Planning for “Fixed” Income During Retirement

Andy Reynolds

Fixed Income in retirement can come from many different sources of assets.  It may a bond/CD ladder, annuity, Social Security, or even an income-yielding individual bond.  In all scenarios, using “fixed” income as retirement income comes with many different benefits and risks.  While it is very situationally dependent, in most cases we welcome a degree of fixed income payments for retirees.  Below are several items to consider when contemplating fixed income for retirement needs.

1)         We believe a fully-fixed retirement income structure is a luxury that not all investors can afford or will choose to afford.  Take for example the 70-year-old retiree couple who has $100 million but only needs $10,000/month for retirement expenses.   If desired, this couple can easily purchase a vehicle that produces a fixed monthly payment, adjusted for inflation, with little risk.  Unfortunately, most retirees are not in this scenario and they must take some degree of market risk to accomplish their retirement goals.

2)         For most Americans, Social Security is their greatest “fixed” income source in retirement.  However, according to an AARP study1, only 23% of Americans solely rely upon Social Security for 90%+ of their household income.  The remaining 77% must rely upon a combination of investment accounts and other sources.

3)         Of those who are relying upon receiving Social Security in the future, changes likely need to occur to maintain the status quo of the program.  It is unknown if this will affect retirees, soon-to-be retirees, or the younger generations.  However, we must be cognizant that a means-test, across the board cut, reduction to inflation increases, or some other change could occur to this fixed income source in the future.

4)         “Fixed” income sources can at times provide a strong backbone for a retiree when creating a retiree’s income structure.  The sources can provide required income in early years of retirement should the markets/economy become soft.  As most know, these are the most important years of a retiree’s financial life.  Stated previously however, this is a luxury that may not be accessible for all, due to the costs the retiree must give up when purchasing significant fixed income (fees, possible lower yield, possible lack of inflation protection, possible lack of generational inheritance, possible interest rate risk, etc.).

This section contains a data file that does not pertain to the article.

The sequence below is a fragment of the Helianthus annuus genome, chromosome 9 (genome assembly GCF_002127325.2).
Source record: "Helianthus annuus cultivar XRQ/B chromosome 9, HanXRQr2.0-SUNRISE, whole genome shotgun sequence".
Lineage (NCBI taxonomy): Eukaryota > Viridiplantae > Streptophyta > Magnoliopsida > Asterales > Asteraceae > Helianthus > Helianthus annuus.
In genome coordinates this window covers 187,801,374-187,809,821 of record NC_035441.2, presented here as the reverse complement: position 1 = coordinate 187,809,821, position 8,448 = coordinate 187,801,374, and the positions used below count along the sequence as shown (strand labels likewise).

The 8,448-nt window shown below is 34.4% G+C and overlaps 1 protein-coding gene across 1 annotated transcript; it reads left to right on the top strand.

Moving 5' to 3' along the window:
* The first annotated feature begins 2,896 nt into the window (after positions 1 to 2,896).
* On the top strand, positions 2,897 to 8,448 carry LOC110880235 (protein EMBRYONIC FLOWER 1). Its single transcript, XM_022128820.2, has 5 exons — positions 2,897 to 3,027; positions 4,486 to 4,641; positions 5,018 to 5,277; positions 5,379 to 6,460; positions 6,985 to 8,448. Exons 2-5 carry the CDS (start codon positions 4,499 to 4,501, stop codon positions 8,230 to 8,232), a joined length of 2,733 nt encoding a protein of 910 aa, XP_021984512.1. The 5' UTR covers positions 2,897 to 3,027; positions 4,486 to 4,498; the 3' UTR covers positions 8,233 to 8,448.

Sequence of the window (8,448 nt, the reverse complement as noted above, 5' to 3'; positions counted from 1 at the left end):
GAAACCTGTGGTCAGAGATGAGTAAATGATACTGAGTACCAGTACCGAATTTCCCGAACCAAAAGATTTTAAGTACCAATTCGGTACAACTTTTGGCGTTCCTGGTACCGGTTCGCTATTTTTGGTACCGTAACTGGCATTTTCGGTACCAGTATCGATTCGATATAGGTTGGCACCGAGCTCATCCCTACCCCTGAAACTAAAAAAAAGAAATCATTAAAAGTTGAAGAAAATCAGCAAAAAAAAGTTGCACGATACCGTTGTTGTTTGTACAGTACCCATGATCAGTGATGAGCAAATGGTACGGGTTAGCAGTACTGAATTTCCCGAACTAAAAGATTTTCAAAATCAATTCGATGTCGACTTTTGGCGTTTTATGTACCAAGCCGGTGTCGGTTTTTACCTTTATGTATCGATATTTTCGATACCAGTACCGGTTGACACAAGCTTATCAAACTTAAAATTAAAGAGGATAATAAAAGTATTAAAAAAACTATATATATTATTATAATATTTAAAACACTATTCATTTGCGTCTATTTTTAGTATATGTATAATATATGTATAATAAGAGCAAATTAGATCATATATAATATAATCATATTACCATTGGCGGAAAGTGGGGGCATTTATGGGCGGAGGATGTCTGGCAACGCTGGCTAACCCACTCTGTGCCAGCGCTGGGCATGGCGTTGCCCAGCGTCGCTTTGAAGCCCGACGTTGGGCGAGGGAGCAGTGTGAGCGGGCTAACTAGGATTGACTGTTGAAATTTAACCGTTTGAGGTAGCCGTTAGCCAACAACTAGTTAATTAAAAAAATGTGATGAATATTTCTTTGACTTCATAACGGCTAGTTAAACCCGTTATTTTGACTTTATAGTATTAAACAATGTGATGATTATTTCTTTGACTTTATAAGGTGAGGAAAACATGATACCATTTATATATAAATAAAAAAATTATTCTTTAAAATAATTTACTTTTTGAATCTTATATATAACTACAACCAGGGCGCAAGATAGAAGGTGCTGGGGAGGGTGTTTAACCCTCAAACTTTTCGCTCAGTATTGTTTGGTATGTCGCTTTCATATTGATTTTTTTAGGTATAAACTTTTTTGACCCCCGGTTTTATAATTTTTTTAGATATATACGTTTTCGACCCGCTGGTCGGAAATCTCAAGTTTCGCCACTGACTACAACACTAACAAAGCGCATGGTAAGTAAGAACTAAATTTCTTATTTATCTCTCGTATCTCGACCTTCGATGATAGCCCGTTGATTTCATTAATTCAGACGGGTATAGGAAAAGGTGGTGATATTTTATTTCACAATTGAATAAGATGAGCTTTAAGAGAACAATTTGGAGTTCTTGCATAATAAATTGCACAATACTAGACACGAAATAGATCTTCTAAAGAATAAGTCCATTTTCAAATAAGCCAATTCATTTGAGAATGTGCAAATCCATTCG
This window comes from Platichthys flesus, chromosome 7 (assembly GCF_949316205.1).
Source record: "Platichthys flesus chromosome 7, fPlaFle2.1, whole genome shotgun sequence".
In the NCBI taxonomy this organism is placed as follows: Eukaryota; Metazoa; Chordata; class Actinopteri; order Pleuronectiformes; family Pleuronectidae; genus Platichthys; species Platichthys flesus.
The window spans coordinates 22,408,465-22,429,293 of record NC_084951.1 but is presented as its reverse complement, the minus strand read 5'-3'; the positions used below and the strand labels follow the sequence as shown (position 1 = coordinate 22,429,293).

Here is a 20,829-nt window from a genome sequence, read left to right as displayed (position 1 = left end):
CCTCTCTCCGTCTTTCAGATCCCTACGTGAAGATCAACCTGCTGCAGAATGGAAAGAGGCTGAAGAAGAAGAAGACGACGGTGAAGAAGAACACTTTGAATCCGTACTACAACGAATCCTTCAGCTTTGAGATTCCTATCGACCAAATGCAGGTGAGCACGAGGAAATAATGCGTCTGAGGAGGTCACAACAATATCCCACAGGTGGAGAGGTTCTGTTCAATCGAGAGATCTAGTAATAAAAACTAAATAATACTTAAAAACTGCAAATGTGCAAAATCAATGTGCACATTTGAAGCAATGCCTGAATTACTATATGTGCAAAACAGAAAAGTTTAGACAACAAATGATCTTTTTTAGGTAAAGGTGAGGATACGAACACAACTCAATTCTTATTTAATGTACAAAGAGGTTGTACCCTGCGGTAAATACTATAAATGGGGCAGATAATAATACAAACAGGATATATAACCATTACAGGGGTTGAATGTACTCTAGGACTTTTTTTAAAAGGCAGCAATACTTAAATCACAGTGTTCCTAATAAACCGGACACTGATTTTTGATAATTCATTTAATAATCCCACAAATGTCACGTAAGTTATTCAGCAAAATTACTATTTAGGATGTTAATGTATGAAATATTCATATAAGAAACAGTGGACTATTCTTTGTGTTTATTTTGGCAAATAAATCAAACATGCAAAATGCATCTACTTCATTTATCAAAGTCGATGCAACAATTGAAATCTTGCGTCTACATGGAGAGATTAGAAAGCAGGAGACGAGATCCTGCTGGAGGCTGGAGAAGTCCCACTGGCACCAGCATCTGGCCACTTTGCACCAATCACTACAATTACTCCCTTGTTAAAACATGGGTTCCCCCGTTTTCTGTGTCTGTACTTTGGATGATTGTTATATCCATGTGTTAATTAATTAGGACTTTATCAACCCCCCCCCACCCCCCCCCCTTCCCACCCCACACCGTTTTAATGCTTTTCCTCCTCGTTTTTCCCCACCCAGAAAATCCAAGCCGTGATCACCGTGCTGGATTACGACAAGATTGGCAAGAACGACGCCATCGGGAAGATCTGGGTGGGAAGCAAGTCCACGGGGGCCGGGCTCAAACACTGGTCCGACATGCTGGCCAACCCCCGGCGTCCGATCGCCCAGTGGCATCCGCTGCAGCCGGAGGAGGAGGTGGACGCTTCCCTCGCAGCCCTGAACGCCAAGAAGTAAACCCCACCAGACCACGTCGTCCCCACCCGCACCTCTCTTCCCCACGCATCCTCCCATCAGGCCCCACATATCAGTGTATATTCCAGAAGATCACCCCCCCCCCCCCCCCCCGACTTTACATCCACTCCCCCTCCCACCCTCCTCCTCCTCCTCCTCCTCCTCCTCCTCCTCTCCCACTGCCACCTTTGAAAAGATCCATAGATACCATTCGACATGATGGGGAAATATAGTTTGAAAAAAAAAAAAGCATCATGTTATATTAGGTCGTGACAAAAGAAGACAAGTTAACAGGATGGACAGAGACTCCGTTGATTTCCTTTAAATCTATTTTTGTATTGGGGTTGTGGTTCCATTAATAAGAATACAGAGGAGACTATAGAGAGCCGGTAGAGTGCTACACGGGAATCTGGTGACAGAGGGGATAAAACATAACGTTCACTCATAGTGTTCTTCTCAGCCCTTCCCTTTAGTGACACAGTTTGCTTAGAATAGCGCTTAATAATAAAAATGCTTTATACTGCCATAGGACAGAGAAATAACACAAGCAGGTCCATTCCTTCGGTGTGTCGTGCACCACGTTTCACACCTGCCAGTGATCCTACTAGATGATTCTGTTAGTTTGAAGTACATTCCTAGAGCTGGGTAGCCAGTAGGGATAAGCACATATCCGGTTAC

5)         Fixed income sources must be considered for the long-term, not just the short term.  It is important to evaluate how inflation, increased interest rates, longevity, generational planning, etc. may impact all fixed income structures.  Remember, at 3.5% annualized inflation, the purchasing power of $1.00 of income today will be equivalent to ~$0.70 of purchasing power in 10 years from now.  As life expectancies continue to increase and Americans continue to retire in their early to mid-60’s, income sources may be required to provide income for 30-40 years!!  In the same scenario as above, a 60-year-old retiree would see their $1.00 of today’s income discounted down to ~$0.24 of purchasing power at their 100th birthday.  Inflation protection would clearly be imperative!

6)         When accessing risk, risk of principal is not the only risk to consider.  Owning multiple types of assets may help alleviate different types of risks within any one family’s financial scenario.

As the markets continue to rise, this is a great time to reevaluate asset allocation, location of assets, and overall risk within one’s financial scenario.  If there is anything that we can do to help with these conversations, please do not hesitate to contact our office.

 

  1. http://www.aarp.org/ppi/info-2015/people-aged-65-and-older-who-rely-on-social-security-for-90-percent-of-family-income-and-average-monthly-benefit-by-state.html
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